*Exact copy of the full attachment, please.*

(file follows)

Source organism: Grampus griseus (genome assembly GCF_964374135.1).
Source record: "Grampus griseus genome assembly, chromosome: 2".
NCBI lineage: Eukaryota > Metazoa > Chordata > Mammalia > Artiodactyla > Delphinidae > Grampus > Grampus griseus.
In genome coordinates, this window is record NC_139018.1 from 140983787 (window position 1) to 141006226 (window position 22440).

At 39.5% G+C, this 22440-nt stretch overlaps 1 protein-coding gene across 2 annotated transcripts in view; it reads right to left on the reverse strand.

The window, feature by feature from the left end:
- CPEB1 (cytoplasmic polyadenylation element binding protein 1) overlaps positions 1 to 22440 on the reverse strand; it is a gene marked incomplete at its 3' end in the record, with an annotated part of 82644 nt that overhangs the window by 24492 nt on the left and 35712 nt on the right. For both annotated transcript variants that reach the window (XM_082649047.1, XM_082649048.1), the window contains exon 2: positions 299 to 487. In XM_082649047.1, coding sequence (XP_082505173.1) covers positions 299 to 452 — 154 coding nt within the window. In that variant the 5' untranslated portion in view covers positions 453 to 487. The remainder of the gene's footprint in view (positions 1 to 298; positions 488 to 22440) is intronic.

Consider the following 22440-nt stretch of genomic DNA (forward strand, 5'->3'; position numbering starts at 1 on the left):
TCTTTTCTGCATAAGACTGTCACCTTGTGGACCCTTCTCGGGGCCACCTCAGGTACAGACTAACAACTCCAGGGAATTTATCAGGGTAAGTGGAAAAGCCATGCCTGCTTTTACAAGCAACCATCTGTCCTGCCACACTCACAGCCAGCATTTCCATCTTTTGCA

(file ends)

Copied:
Source organism: Grampus griseus (genome assembly GCF_964374135.1).
Source record: "Grampus griseus genome assembly, chromosome: 2".
NCBI lineage: Eukaryota > Metazoa > Chordata > Mammalia > Artiodactyla > Delphinidae > Grampus > Grampus griseus.
In genome coordinates, this window is record NC_139018.1 from 140983787 (window position 1) to 141006226 (window position 22440).

At 39.5% G+C, this 22440-nt stretch overlaps 1 protein-coding gene across 2 annotated transcripts in view; it reads right to left on the reverse strand.

The window, feature by feature from the left end:
- CPEB1 (cytoplasmic polyadenylation element binding protein 1) overlaps positions 1 to 22440 on the reverse strand; it is a gene marked incomplete at its 3' end in the record, with an annotated part of 82644 nt that overhangs the window by 24492 nt on the left and 35712 nt on the right. For both annotated transcript variants that reach the window (XM_082649047.1, XM_082649048.1), the window contains exon 2: positions 299 to 487. In XM_082649047.1, coding sequence (XP_082505173.1) covers positions 299 to 452 — 154 coding nt within the window. In that variant the 5' untranslated portion in view covers positions 453 to 487. The remainder of the gene's footprint in view (positions 1 to 298; positions 488 to 22440) is intronic.

Consider the following 22440-nt stretch of genomic DNA (forward strand, 5'->3'; position numbering starts at 1 on the left):
TCTTTTCTGCATAAGACTGTCACCTTGTGGACCCTTCTCGGGGCCACCTCAGGTACAGACTAACAACTCCAGGGAATTTATCAGGGTAAGTGGAAAAGCCATGCCTGCTTTTACAAGCAACCATCTGTCCTGCCACACTCACAGCCAGCATTTCCATCTTTTGCA